Oslo Fjord#1 in Best Things To Do in Oslo
- 0.0Food Scene
Occupying 766 square miles, Oslo Fjord attracts Oslo residents and tourists in droves, especially during the warmer months. Water vistas are available from many parts of the city, including popular attractions like the Oslo Opera House and Akershus Fortress. You can also opt to hit the water in a canoe or kayak, but to get the full experience, consider signing up for an Oslo Fjord cruise. Sightseeing and fishing excursions are available on everything from inflatable boats (known as RIBs) to sailboats and yachts to ferries throughout the year.
Traveler-approved cruise operators include RIB Oslo and Norway Yacht Charter, but the cheapest and most popular way to explore the fjord is via a tour with Båtservice Sightseeing. Affiliated with Norway Yacht Charter, this ferry company offers several fjord tour options, such as a two-hour daytime sightseeing excursion and three-hour crab-, jazz- and blues-themed cruises. Previous visitors suggest booking the evening boat tour, which includes three hours of sailing and a highly regarded all-you-can-eat shrimp buffet. But remember to bring extra money for drinks and a jacket if you plan on sitting outside.
The fjord itself is free to visit 24 hours a day. However, cruise prices vary by company and excursion. Standard sightseeing tours with Båtservice Sightseeing are available year-round two, three or six times per day. During the spring, summer and fall, cruises take place daily, while winter departures are limited to Saturdays, Sundays and Mondays. These outings cost 315 kroner (approximately $38.50) per person, but a 15-percent discount is available for travelers with Oslo Pass cards. Most tours depart from the pier by Oslo City Hall. To learn more about Oslo Fjord cruises, check out Visit Oslo's boat trips page or Viator's website. And for additional information about the fjord, visit the tourism board's Oslo Fjord page.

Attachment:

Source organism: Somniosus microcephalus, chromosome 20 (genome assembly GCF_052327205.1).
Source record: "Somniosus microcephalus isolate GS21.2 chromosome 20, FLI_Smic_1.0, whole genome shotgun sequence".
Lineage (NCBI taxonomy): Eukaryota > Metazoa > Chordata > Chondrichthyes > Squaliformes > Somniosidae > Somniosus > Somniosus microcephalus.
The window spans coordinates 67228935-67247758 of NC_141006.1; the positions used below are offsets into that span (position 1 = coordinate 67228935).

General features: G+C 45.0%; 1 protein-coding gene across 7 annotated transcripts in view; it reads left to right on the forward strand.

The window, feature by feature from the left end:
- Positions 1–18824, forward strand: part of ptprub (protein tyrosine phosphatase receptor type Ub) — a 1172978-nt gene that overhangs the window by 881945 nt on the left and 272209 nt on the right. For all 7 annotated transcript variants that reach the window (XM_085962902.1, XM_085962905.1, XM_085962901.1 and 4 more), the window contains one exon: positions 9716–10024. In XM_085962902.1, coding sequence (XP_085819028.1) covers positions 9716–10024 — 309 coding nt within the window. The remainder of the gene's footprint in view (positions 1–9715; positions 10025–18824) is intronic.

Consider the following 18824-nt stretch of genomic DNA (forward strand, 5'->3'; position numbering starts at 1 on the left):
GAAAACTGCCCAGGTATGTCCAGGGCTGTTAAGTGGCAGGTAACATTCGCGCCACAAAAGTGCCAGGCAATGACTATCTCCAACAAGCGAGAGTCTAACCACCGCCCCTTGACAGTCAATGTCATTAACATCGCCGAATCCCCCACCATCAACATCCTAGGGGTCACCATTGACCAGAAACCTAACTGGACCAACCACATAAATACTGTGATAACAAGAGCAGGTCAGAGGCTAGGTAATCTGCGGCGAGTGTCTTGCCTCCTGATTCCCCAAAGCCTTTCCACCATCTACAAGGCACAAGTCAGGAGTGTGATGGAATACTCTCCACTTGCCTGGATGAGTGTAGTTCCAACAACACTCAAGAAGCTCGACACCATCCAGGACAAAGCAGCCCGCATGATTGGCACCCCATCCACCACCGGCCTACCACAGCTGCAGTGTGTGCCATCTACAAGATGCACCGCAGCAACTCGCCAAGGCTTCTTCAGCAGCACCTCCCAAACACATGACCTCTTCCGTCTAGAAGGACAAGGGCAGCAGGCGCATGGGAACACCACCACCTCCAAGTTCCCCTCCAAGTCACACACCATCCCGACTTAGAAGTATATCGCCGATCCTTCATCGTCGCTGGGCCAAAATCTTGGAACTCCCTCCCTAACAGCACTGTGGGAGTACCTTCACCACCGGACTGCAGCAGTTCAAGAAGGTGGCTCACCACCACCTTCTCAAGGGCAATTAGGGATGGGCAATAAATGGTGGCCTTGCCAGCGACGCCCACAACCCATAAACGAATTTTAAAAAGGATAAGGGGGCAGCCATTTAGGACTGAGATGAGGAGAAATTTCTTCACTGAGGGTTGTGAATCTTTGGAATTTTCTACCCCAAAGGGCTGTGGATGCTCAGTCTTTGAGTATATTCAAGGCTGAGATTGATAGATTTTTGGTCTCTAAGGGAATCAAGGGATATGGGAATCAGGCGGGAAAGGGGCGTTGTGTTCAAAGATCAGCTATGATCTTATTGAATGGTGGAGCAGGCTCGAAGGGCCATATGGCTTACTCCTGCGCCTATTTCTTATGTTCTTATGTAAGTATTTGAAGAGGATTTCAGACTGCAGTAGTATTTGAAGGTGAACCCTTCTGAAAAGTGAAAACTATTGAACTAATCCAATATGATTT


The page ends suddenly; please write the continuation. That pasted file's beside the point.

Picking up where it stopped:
More Best Things To Do in Oslo
#2 Karl Johans gate
Karl Johans gate stretches between Oslo's downtown train station and Palace Park, an expansive park that surrounds the Royal Palace. Boutiques, cafes, bars, nightclubs and hotels are just some of the amenities you'll find lining this central thoroughfare. Inside the smaller Studenterlunden Park, which borders the street's western end, you can catch a performance at the late 19th-century National Theatre, go ice skating at the outdoor rink or simply enjoy a leisurely stroll. This section of the boulevard is also a block away from the National Gallery, one of four buildings that comprise the National Museum of Art, Architecture and Design.
Karl Johans gate may be Oslo's most popular street, but its wide design and ample green spaces make it feel surprisingly quiet and uncrowded. To get a complete picture of the thoroughfare, a few past travelers suggest making multiple visits at varying times. Others recommend people-watching from one of the open-air cafes. Don't forget to check out the bronze tiger statue that sits at the eastern end of the boulevard. It was gifted to the city in 2000 to honor Oslo's 1,000-year anniversary.
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